SailNet Community banner
1 - 5 of 5 Posts

· Over Hill Sailing Club
Joined
·
3,689 Posts
Reaction score
934
Of course, spending $1000+ will get you excellent sailing clothes but the main point is to keep from getting wet and cold. You don't need sailing-specific clothes to do this. You also don't need Goretex or the like. IMO, which I have stated here before, "breathable" fabrics work only when the outside ambient humidity is far less than the humid interior. It was developed with mountain climbing/hiking in mind where dry air is common. This is often not the case on a boat, where high humidity is the norm. When working up a sweat in a humid situation, you'll get wet with any fabric, solid or breathable. The breathable fabrics feel softer on the outside than rubberized and are more comfortable to wear. But, a good commercial fisherman's rainsuit, Grunden's or Helly and boots with ski socks will keep you warm if you have the right layers underneath. The warm-when-wet fleece layers underneath make all the difference. It doesn't have to be labeled "Sailing" gear to work. Having the right layers and combinations is really what it's all about for any sport. Conditions change rapidly. I sometimes wind up with a huge pile of different layers that have been used along the way. The prices on some of the sailing jackets are really humorous. Spend a pile to depend on one jacket and then it gets too hot, what to do then? Also don't discount neoprene, kayak-type clothing or even drysuit apparel if you have access to it. A drysuit top will keep ALL the water out of the clothing underneath but they're quite uncomfortable to wear for long periods.
 

· Over Hill Sailing Club
Joined
·
3,689 Posts
Reaction score
934
Goretex surely is more comfortable than a rubber/poly coated jacket. Just the better movement from something that feels like cloth makes it much more comfortable. I have a number of Goretex garments, none of which were designed specifically for sailing but I find that, having insulation, they are very often too warm. The Gore rain shell I have soaks through after a while so I don't even take it aboard anymore. That's another thing about these fabrics, they require special maintenance. When it's really wet and raining hard I almost always go to the old, green Helly Hansen jacket and bibs left over from my commercial fishing days with the right amount of layers underneath. For the OP, I guess my point is that having adequate combinations is really the essential element in keeping from getting cold. And, remember the hiking adage, "COTTON KILLS." I have a couple of microfleece undershirts which are absolutely the best 1st layer I've ever tried. They are useful for a large range of temperatures and IMO are much better than any standard hi-tech long underwear (I've tried them all). They're also inexpensive. That first layer is really important.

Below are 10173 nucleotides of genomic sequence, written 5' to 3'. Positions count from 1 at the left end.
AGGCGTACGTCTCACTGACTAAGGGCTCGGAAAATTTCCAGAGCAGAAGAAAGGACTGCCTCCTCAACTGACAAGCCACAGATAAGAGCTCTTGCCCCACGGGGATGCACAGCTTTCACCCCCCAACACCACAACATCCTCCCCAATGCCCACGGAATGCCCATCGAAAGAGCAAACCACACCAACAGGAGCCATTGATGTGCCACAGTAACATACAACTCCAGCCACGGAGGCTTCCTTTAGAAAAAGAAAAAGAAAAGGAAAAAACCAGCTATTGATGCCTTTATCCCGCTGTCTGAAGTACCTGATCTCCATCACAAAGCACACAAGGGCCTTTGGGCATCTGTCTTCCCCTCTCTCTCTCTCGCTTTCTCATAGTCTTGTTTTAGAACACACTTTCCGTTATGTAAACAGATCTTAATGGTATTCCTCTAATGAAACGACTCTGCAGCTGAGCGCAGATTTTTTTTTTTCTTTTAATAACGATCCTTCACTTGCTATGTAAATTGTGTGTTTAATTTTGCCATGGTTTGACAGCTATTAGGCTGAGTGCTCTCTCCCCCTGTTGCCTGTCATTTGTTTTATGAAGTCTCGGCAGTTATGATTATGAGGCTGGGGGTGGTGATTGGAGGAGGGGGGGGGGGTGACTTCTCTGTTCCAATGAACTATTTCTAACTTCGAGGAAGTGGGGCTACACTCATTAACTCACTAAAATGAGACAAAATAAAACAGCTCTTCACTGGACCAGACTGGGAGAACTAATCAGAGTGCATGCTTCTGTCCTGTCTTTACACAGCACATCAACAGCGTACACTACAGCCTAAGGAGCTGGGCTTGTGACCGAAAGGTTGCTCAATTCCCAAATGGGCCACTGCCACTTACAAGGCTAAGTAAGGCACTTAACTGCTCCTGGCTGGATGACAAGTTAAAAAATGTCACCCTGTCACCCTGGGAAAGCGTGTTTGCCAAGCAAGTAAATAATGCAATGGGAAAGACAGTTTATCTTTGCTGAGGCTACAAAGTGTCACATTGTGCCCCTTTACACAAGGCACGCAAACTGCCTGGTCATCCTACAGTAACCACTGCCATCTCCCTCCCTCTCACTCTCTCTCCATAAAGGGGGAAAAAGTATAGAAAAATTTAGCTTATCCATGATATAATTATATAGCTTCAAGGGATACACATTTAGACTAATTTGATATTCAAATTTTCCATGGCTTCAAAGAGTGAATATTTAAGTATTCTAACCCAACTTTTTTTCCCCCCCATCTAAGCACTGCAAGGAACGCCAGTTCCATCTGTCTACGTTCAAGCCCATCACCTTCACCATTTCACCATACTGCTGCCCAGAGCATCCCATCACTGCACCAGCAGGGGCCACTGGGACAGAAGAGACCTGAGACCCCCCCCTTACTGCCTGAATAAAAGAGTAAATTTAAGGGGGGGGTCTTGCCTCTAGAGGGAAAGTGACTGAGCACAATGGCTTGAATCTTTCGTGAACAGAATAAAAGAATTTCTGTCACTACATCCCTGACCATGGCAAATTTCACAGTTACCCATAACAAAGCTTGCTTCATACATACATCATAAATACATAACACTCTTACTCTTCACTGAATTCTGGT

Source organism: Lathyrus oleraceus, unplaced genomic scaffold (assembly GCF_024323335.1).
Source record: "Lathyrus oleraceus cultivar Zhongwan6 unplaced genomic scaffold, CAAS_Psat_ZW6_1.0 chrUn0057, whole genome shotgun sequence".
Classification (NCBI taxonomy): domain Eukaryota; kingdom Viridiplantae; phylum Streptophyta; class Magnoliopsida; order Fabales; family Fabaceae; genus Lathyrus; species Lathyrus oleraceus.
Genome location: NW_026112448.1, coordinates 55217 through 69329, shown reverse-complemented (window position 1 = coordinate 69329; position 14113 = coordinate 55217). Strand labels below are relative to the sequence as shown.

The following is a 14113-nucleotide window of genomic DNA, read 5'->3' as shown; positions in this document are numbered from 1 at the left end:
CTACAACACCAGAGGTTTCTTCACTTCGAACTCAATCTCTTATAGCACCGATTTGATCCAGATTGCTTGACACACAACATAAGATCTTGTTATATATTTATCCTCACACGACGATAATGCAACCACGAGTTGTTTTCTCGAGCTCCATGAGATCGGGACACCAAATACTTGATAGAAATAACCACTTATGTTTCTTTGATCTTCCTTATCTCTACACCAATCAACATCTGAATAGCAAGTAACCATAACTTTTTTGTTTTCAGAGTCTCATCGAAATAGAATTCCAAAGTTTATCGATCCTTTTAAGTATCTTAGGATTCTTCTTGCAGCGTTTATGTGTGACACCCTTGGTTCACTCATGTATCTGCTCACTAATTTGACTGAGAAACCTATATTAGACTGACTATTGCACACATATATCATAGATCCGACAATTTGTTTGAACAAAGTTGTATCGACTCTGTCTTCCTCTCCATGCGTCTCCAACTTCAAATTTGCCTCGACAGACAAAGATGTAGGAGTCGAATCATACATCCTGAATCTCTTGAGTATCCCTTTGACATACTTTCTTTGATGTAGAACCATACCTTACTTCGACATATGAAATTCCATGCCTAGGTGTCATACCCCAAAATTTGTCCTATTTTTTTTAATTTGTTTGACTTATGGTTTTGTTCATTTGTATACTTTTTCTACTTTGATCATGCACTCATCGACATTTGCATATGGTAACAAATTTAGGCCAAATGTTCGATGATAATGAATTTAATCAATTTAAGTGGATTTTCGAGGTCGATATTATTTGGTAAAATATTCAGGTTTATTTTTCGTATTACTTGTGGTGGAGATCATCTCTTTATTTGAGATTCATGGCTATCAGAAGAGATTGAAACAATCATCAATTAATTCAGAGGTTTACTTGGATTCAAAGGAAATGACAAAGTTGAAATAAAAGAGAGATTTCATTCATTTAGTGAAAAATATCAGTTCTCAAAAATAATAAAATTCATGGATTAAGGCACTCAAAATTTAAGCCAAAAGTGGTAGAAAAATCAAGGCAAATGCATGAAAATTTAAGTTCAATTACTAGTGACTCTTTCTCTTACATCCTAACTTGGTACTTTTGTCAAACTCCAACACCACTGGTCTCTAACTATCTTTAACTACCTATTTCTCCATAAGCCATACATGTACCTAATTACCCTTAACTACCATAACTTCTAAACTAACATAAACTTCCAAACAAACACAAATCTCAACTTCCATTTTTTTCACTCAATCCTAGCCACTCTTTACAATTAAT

· Over Hill Sailing Club
Joined
·
3,689 Posts
Reaction score
934
smurph, GoreTex needs next to no maintenance.
"The Gore rain shell I have soaks through after a while so I don't even take it aboard anymore. "

Let me put it this way: CALL GORE.

They will ask you to mail the shell to them, so they can inspect it. (Marmot and other companies will treat you equally well, by the way.) Assuming the GoreTex has failed, as it eventually always will, Gore will confirm that, and then they will ask you to pick a similar new garment, from ANY vendor. And they'll ship it to you at no charge.

Really, can it get any better than that?

CALL GORE. They've even got a toll-free number. They charge a premium price for their product, but they back it up with absolutely magnificent customer service.
Although I can't believe they'd replace a 30 year-old shell, will give it a try. Thanks for that info.
 

Attachments

· Over Hill Sailing Club
Joined
·
3,689 Posts
Reaction score
934
No, it doesn't have to be labeled "sailing" gear, but I've learned that buying quality "kayaking" foul weather clothing costs virtually the same as buying quality "sailing" foul weather clothing.

It's a false economy...
Yes, any of the niche markets charge a premium. Just saying that if the OP is looking for gear without spending a pile of money, it might be worth looking through all the different choices instead of just sailing gear. More opportunities to find a sale on some good gear.
 

· Over Hill Sailing Club
Joined
·
3,689 Posts
Reaction score
934
One piece of kayak gear I keep in my ditch bag is a Kokotat dry top. It was ghastly expensive years ago but will keep out water while inverted in a w/w kayak. Now that's a real test of watertightness! I also keep a full 1/4" wetsuit in the ditch bag. Wetsuits come in really handy even in "warmer" water for cleaning the hull, etc. The jacket I use for cold weather is a Goretex LLB Maine Warden's jacket. It is designed for very cold/wet weather. Have been glad to have it many times, even when it's in the 40s or so.
 
1 - 5 of 5 Posts
This is an older thread, you may not receive a response, and could be reviving an old thread. Please consider creating a new thread.
Top